The more know about Jesus, the more sense he makes of myself, and the world that I live in. I would wager that it would be true for you as well. You should find a bible… find the book of Luke within it, and start reading about the most sensible thing this world has to offer. Good Luck.

The White Western Perspective on Masculinity

I was at a men’s forum this week, and was thoroughly challenged to think about the white, western perspective on masculinity and the extended period of adolescence into adult years. My thoughts are clearly rudimentary and I’d love to hear yours. Comment below.

In our current culture there are three imperative stages of life in manhood. Being born. Reaching puberty. And death. (You could argue that menopause is a fourth for women). The result, is a large group of adolescence aged ~30-70. An example given was Australian personality and sporting star: Sam Newman.

It was suggested that our culture is missing Rites of Passage into manhood. Well not entirely… the closest thing we have in Australia is ‘Schoolies Week’, but alcohol, drugs, sex and violence aren’t really challenging boys to be men. Thus, so far as maturity is concerned we are left in a constant state of neither being a child, nor an adult.

You might agree that we see this daily in our communities. Adults incapable of accepting responsibility. Parents burying themselves in financial debt because they want everything, and they want it now. Father’s who express sadness and futility by abusing against their families in temper-tantrum-like behaviour. Road users who use their vehicles as weapons and their hands as abusive communication devices because they feel that they are obviously more important than their neighbours. The list is endless, we could go on with any number of examples of where adults have failed to grow up.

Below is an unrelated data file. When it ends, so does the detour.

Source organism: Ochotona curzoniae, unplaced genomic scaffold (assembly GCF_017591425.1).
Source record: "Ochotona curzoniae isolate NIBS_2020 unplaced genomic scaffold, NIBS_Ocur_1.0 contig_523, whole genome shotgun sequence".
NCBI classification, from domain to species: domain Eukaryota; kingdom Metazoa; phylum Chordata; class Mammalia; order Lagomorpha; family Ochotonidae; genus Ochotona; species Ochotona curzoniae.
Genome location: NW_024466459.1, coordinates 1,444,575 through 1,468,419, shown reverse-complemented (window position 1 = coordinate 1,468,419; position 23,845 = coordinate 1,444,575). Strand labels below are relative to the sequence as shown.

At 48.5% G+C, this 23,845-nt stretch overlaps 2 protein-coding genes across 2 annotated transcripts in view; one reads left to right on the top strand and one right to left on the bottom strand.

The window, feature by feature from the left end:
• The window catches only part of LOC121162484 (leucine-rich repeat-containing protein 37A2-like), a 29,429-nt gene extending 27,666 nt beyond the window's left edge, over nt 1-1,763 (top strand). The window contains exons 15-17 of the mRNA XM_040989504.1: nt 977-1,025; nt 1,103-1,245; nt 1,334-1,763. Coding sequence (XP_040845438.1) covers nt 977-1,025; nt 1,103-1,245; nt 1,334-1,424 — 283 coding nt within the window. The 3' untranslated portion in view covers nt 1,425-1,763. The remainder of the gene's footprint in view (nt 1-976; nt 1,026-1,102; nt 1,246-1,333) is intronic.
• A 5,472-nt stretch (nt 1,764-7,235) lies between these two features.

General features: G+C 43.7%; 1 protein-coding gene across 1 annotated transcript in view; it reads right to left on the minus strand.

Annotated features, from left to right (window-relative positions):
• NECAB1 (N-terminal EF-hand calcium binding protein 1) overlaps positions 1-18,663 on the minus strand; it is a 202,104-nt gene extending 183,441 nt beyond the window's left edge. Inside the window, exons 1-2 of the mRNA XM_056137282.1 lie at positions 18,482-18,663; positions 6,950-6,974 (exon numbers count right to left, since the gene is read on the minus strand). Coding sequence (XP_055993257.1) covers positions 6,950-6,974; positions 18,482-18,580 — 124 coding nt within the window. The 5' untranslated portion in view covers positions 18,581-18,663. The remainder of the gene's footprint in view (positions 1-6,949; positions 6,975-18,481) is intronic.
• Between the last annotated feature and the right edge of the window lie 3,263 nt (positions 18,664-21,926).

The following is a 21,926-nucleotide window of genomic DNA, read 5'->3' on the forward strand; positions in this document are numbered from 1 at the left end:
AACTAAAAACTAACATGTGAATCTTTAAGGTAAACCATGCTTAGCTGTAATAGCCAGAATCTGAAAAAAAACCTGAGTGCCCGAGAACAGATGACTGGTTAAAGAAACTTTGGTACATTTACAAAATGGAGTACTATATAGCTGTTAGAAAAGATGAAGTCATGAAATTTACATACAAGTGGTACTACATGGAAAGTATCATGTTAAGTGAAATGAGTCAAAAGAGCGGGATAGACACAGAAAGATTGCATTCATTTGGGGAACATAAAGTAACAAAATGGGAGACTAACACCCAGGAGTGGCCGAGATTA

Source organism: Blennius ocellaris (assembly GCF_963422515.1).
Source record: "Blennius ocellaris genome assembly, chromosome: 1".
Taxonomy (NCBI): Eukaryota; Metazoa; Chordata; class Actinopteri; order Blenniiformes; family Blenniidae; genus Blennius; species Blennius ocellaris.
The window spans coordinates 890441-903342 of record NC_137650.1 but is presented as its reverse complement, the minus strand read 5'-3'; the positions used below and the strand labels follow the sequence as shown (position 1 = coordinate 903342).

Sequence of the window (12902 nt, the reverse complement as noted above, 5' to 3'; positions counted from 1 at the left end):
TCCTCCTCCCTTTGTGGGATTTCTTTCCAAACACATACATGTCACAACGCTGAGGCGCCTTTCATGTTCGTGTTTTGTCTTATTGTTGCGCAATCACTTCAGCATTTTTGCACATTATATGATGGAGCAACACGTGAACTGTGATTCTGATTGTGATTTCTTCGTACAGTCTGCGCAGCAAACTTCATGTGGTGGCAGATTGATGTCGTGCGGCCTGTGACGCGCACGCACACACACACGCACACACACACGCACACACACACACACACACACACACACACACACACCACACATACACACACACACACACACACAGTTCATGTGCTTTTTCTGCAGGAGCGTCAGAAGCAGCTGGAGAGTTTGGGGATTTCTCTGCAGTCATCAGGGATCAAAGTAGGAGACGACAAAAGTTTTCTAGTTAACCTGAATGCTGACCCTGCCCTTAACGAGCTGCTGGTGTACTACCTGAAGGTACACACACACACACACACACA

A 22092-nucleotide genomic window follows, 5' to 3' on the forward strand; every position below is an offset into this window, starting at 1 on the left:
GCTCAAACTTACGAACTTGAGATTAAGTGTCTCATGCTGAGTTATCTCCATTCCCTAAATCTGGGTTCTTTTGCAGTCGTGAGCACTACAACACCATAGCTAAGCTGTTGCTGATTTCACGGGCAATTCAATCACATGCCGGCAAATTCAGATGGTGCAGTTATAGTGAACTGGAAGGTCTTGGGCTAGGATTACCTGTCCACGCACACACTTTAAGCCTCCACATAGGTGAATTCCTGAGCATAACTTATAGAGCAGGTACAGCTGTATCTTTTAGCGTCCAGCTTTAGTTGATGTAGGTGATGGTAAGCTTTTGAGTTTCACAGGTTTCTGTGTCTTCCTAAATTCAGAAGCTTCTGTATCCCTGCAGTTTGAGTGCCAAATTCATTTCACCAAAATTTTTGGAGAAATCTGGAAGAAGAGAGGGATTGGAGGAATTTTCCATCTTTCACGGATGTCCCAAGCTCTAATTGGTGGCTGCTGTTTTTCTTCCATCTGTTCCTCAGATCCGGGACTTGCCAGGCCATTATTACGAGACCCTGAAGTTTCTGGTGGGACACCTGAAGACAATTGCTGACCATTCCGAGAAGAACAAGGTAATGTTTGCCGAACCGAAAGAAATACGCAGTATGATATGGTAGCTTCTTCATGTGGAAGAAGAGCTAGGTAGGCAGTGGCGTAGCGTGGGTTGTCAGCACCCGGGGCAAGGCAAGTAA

In generations past, education was focused on learning about your parents’ life experience and replicating it, hopefully at some point extending it. Yet with the industrial revolution and the working class moving into factories, the father-son unit was split, and something had to be done with boys too young to work. Boys were sent to school to learn how to work in and manage factories. They were expected to graduate as men, but the system had failed. Academia does not equate to maturity. The point being, that adulthood was being delayed.

And now, according to our culture, it’s viewed that we can’t get an honourable job until we’ve completed 12 years of schooling, and 3 to 4 years of post-school training, either technical or academic. The point being, that adulthood is further being delayed.

It is a generalisation, but there are now several generations of Australian men who have avoided maturity. Now, for my Christian brothers and sisters, please don’t here me in the light of our good friend Mark Driscoll. I’m not calling for more machoism. I’m certainly not asking for more testosterone. I’m suggesting that what we need is to go back to the root what masculinity is. We need to embrace maturity and rediscover what it means for men in today’s culture.